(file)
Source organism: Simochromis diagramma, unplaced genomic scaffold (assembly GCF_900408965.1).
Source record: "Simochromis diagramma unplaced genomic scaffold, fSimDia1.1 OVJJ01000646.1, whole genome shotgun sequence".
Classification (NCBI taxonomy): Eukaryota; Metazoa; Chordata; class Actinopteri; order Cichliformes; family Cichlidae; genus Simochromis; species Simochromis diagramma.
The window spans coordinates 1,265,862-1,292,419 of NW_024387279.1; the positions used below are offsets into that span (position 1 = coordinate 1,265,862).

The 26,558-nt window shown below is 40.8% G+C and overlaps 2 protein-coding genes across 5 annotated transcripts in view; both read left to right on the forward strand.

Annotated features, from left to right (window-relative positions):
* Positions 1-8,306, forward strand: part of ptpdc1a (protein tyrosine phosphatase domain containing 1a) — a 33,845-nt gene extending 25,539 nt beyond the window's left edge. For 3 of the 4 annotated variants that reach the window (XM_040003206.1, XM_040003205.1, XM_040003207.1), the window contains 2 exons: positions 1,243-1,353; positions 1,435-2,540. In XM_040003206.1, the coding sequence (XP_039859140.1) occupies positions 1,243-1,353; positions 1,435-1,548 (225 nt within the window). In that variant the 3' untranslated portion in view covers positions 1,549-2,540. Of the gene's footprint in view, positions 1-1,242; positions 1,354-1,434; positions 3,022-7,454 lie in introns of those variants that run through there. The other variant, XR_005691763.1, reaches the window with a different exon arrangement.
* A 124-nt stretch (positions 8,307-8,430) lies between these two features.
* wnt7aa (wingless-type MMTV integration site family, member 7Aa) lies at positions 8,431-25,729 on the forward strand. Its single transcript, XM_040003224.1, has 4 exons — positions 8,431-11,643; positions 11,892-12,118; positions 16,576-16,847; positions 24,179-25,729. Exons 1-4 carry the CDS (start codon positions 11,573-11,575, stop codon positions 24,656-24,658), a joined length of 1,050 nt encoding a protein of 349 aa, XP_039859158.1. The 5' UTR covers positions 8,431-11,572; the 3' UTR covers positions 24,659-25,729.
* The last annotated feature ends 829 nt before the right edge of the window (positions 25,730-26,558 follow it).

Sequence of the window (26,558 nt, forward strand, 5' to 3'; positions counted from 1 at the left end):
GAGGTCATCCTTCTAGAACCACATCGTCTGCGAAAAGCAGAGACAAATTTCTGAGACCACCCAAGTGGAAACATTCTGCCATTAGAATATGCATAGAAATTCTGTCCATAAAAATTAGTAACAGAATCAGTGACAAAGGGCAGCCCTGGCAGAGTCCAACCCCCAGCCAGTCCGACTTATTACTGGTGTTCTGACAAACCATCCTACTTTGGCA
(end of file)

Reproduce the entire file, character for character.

Source organism: Simochromis diagramma, unplaced genomic scaffold (assembly GCF_900408965.1).
Source record: "Simochromis diagramma unplaced genomic scaffold, fSimDia1.1 OVJJ01000646.1, whole genome shotgun sequence".
Classification (NCBI taxonomy): Eukaryota; Metazoa; Chordata; class Actinopteri; order Cichliformes; family Cichlidae; genus Simochromis; species Simochromis diagramma.
The window spans coordinates 1,265,862-1,292,419 of NW_024387279.1; the positions used below are offsets into that span (position 1 = coordinate 1,265,862).

The 26,558-nt window shown below is 40.8% G+C and overlaps 2 protein-coding genes across 5 annotated transcripts in view; both read left to right on the forward strand.

Annotated features, from left to right (window-relative positions):
* Positions 1-8,306, forward strand: part of ptpdc1a (protein tyrosine phosphatase domain containing 1a) — a 33,845-nt gene extending 25,539 nt beyond the window's left edge. For 3 of the 4 annotated variants that reach the window (XM_040003206.1, XM_040003205.1, XM_040003207.1), the window contains 2 exons: positions 1,243-1,353; positions 1,435-2,540. In XM_040003206.1, the coding sequence (XP_039859140.1) occupies positions 1,243-1,353; positions 1,435-1,548 (225 nt within the window). In that variant the 3' untranslated portion in view covers positions 1,549-2,540. Of the gene's footprint in view, positions 1-1,242; positions 1,354-1,434; positions 3,022-7,454 lie in introns of those variants that run through there. The other variant, XR_005691763.1, reaches the window with a different exon arrangement.
* A 124-nt stretch (positions 8,307-8,430) lies between these two features.
* wnt7aa (wingless-type MMTV integration site family, member 7Aa) lies at positions 8,431-25,729 on the forward strand. Its single transcript, XM_040003224.1, has 4 exons — positions 8,431-11,643; positions 11,892-12,118; positions 16,576-16,847; positions 24,179-25,729. Exons 1-4 carry the CDS (start codon positions 11,573-11,575, stop codon positions 24,656-24,658), a joined length of 1,050 nt encoding a protein of 349 aa, XP_039859158.1. The 5' UTR covers positions 8,431-11,572; the 3' UTR covers positions 24,659-25,729.
* The last annotated feature ends 829 nt before the right edge of the window (positions 25,730-26,558 follow it).

Sequence of the window (26,558 nt, forward strand, 5' to 3'; positions counted from 1 at the left end):
GAGGTCATCCTTCTAGAACCACATCGTCTGCGAAAAGCAGAGACAAATTTCTGAGACCACCCAAGTGGAAACATTCTGCCATTAGAATATGCATAGAAATTCTGTCCATAAAAATTAGTAACAGAATCAGTGACAAAGGGCAGCCCTGGCAGAGTCCAACCCCCAGCCAGTCCGACTTATTACTGGTGTTCTGACAAACCATCCTACTTTGGCA